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Archive for the ‘EMBS Chapter’ Category

EMBS Chapter Seminar

Thursday, May 12th, 2011

Title:

Trends in Optical Coherence Tomography

Date:

Monday, May 16th, 2011 at 11:00 AM

Location:

E2 – 350 EITC, Fort Garry Campus, University of Manitoba

Speaker:

Prof. Adrian Podoleanu
Professor of Biomedical Optics
Head of the Applied Optics Group
School of Physical Sciences,
University of Kent, Canterbury
United Kingdom

Abstract:

The number of publications in optical coherence tomography (OCT) has doubled in the last 3 years. Traditionally applied to imaging the eye, OCT is now being extended to fields outside ophthalmology and optometry. This explains one of the reasons of rapid OCT developments in recent years. A second reason is the increase in the acquisition speed by more than 100 times in the last 5 years, mainly due to progress in the technology of fast tuneable lasers. Widening its applicability, progress in the core engine of the technology, and impact on development of novel optical sources, make OCT a very active and rapidly evolving field. Principles of time domain and spectral domain OCT technologies will be presented comparatively and how their advantages and disadvantages shaped the range of their specific diagnostic applications. The review will conclude with current research on combination of time domain and spectral domain OCT methods and how Talbot bands can be used to eliminate ghost images in Fourier domain OCT.

Bio:

Professor Adrian Podoleanu’s research interests focus on methods and devices for optical coherence tomography (OCT). He contributed towards development of the en-face OCT imaging as a novel technology to complement the more conventional longitudinal OCT imaging and has generated simultaneously, OCT and confocal images of the retina. He is co-author of 6 chapters in books on OCT, of over 130 peer reviewed journal papers, of more than 200 conference proceedings and of 21 patents (9 awarded). He is one of the topical editors of the Applied Optics for the Biomedical Optics division. He was awarded a Leverhulme Trust Research Fellowship in 2004, the prize of the Ambassador of Romania to the UK in 2009 and an European Research Council Advanced fellowship in 2010 to support a team of 3 postdocs and 2 PhDs to advance combinations of time domain and spectral domain interferometry.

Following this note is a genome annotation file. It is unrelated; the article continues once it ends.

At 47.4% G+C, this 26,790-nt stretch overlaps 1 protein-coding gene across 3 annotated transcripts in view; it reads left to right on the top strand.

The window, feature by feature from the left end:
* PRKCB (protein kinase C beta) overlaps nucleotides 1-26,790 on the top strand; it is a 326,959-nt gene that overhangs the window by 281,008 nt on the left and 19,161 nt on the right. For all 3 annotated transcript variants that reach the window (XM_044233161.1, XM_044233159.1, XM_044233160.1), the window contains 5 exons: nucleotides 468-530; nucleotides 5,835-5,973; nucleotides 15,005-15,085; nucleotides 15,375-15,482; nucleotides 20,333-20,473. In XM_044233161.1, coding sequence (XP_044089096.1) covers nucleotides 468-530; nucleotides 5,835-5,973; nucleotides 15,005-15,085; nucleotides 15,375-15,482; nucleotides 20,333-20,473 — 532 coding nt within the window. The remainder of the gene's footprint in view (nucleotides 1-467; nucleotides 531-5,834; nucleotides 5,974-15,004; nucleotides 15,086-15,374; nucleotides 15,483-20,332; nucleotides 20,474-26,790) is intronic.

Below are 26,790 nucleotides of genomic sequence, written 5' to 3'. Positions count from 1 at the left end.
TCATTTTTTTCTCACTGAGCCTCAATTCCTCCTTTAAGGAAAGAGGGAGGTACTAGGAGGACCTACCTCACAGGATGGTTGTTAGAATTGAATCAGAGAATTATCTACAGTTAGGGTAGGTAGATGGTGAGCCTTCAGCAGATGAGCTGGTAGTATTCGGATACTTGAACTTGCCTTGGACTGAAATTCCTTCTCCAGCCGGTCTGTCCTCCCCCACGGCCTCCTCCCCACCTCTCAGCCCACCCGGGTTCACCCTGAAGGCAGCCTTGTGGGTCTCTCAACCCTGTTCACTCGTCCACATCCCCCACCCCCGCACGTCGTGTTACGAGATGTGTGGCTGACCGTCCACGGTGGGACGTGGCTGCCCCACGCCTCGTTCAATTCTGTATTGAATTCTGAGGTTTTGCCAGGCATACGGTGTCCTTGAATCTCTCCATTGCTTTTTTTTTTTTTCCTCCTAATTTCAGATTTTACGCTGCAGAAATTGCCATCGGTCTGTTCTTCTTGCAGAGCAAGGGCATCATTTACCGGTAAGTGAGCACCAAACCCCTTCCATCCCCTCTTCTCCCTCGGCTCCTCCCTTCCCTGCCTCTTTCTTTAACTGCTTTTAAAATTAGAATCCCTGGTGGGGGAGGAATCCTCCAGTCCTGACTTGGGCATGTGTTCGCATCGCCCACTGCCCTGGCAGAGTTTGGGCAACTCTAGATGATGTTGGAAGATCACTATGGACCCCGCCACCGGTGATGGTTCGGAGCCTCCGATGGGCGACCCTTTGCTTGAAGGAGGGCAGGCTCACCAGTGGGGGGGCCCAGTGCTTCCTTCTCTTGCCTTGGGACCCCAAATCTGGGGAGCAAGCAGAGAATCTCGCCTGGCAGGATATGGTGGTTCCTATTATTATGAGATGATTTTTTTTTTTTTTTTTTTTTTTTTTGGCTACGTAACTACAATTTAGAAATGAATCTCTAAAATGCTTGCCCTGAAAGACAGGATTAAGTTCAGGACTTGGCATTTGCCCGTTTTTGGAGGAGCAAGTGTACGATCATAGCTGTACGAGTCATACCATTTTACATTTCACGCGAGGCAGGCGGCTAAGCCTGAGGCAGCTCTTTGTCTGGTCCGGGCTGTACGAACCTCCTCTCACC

Cost:

Free, All are welcome.

Contact:

For questions or more information contact Sherif S. Sherif at 474-6893.

EMBS Chapter Seminar

Tuesday, March 8th, 2011

2011_03_10_embs

Title:

Respiratory Sound Analysis for Flow Estimation During Wakefulness and Sleep, and Its Applications for Sleep Apnea Detection and Monitoring

Date:

Thursday, March 10th, 2011 at 4:00 PM

Location:

E2 – 361 EITC, Fort Garry Campus, University of Manitoba

Speaker:

Dr. Azadeh Yadollahi

Abstract:

Tracheal respiratory sounds analysis has been investigated as a non–invasive method to estimate respiratory flow and upper airway obstruction. However, the flow–sound relationship is highly variable among subjects which makes it challenging to estimate flow in general applications. Therefore, a robust model for acoustical flow estimation in a large group of individuals did not exist before. On the other hand, a major application of acoustical flow estimation is to detect flow limitations in patients with obstructive sleep apnea (OSA) during sleep. However, previously the flow–sound relationship was only investigated during wakefulness among healthy individuals. Therefore, it was necessary to examine the flow–sound relationship during sleep in OSA patients.

This thesis takes the above challenges and offers innovative solutions. First, a modified linear flow–sound model was proposed to estimate respiratory flow from tracheal sounds. To remove the individual based calibration process, the statistical correlation between the model parameters and anthropometric features of 93 healthy volunteers was investigated. The results show that gender, height and smoking are the most significant factors that affect the model parameters. Hence, a general acoustical flow estimation model was proposed for people with similar height and gender.

Second, flow–sound relationship during sleep and wakefulness was studied among 13 OSA patients. The results show that during sleep and wakefulness, flow–sound relationship follows a power law, but with different parameters. Therefore, for acoustical flow estimation during sleep, the model parameters should be extracted from sleep data to have small errors. The results confirm reliability of the acoustical flow estimation for investigating flow variations during both sleep and wakefulness.